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Friday, June 17, 2016

Henry Kingsley on the Seeds of War

Cricket St Thomas,
a manor house in Somerset, England

In Henry Kingsley's novel Ravenshoe, Densil Ravenshoe, the heir to his family's land and fortune, returns from a trip to Europe with a Protestant wife. With his little act of rebellion, Densil Ravenshoe inadvertently starts a war that will be waged for decades. Shortly after giving birth to a boy, his wife extracts a promise from him: that Densil will have the boy raised in the Protestant faith. This tears at the heart of Father Mackworth, the Catholic priest who presides over the church on the family's land. He had hoped to raise the boy as a Catholic. If the new heir of the Ravenshoe family is to be raised Protestant, all the land and fortune of the family be devoted to Protestant causes. As if this weren't enough, all the workers on the estate, and the people living in the local village, whose livelihoods are dependent upon the lord of the manor, will also fall under Protestant control.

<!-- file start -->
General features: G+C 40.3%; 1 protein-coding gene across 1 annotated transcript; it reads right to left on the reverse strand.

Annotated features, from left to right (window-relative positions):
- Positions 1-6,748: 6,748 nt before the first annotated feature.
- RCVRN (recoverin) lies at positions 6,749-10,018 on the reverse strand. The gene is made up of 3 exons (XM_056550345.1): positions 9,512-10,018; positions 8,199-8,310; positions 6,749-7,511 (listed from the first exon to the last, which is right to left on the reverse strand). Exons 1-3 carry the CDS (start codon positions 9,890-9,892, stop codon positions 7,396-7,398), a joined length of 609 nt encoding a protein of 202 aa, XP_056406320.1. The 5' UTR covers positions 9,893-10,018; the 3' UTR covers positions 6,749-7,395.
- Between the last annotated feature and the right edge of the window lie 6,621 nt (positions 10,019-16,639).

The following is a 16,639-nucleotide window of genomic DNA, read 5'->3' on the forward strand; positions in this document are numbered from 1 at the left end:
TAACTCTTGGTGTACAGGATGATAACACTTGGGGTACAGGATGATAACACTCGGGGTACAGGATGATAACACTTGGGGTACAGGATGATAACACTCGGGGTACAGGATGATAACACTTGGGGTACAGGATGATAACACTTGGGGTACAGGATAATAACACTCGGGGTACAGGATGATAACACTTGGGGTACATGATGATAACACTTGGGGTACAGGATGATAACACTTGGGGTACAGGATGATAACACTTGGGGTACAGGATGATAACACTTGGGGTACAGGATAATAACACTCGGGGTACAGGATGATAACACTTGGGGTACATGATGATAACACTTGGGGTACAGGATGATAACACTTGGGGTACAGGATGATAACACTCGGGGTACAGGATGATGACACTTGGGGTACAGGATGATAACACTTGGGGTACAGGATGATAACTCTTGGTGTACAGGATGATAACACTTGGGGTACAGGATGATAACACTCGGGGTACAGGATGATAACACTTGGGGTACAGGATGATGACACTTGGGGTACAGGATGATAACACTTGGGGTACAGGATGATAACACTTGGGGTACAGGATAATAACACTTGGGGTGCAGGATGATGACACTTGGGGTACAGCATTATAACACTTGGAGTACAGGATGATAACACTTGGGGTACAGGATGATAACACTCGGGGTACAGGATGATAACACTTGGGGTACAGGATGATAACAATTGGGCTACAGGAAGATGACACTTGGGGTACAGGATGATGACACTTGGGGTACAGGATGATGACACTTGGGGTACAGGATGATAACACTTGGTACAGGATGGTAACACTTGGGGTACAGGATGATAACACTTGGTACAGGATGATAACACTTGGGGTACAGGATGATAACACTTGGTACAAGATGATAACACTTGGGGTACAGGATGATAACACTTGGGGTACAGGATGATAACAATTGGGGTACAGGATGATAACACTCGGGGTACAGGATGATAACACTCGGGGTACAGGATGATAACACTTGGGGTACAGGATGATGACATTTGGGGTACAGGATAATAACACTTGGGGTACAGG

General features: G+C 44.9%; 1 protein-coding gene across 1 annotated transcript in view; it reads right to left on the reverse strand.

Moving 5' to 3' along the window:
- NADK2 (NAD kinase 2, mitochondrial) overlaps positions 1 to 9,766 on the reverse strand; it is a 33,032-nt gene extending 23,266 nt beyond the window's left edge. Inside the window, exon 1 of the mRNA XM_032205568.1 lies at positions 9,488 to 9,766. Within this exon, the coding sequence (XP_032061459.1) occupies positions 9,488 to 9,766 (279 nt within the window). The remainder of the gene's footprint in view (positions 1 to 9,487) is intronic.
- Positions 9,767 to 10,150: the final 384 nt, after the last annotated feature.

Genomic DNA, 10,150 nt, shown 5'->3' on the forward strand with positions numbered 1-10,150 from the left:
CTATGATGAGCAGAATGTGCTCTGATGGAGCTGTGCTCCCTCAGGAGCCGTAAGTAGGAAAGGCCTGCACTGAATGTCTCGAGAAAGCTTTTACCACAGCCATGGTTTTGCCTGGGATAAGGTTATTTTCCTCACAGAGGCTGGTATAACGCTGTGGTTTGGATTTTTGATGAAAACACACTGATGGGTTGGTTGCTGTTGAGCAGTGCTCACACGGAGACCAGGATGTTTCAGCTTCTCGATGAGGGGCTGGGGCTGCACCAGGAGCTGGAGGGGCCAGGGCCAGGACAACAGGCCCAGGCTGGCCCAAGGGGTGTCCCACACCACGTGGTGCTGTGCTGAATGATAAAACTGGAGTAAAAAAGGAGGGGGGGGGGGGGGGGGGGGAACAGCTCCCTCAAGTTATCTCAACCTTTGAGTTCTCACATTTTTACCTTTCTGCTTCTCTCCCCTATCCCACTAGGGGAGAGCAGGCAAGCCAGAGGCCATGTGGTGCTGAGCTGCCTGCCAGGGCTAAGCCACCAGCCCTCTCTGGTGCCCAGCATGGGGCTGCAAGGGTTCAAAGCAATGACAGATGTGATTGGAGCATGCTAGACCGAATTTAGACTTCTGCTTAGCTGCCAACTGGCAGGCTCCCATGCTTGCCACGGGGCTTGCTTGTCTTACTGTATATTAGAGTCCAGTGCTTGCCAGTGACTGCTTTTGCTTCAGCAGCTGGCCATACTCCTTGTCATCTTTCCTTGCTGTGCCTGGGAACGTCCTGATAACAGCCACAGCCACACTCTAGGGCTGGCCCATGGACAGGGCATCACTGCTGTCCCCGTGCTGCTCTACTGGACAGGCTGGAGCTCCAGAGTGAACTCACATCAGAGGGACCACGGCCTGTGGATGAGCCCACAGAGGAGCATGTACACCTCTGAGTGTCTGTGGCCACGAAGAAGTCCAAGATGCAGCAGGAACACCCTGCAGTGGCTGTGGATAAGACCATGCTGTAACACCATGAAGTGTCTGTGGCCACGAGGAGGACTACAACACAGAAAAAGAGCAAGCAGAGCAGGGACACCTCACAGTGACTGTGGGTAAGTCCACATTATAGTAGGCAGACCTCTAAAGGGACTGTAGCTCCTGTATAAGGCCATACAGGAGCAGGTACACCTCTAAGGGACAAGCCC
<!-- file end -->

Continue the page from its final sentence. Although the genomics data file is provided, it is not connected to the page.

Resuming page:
As the boy grows up, young Charles Ravenshoe is taught why he should believe and affirm Protestant ways. He is never taught to respect Father Mackworth's beliefs or practices. While in many ways Charles is kind and loving, he cannot help but tease and make fun of Father Mackworth. The priest, who believes he represents something precious and important, views such acts as attacks on his authority, and the teachings and beliefs he holds dear. Thus, years of ceaseless warfare ensue, in which the combatants, Charles Ravenshoe and Father Mackworth, sling emotional darts at one another. 

We often convince ourselves we are right when we tease others, when we do little things to confound others, when we tell ourselves that it's just harmless fun, that the other person should take it. We tell ourselves that he or she needs to be a bigger person, that he or she needs to take things less seriously, and we're doing this for their own good. We insist that our way is the right way, and that they need to respect "our ways," instead of quietly doing things our way, and in a way that would not offend them. 

Hey, it's the other person's problem right? No lasting harm can come from it, right?

Dragon Dave

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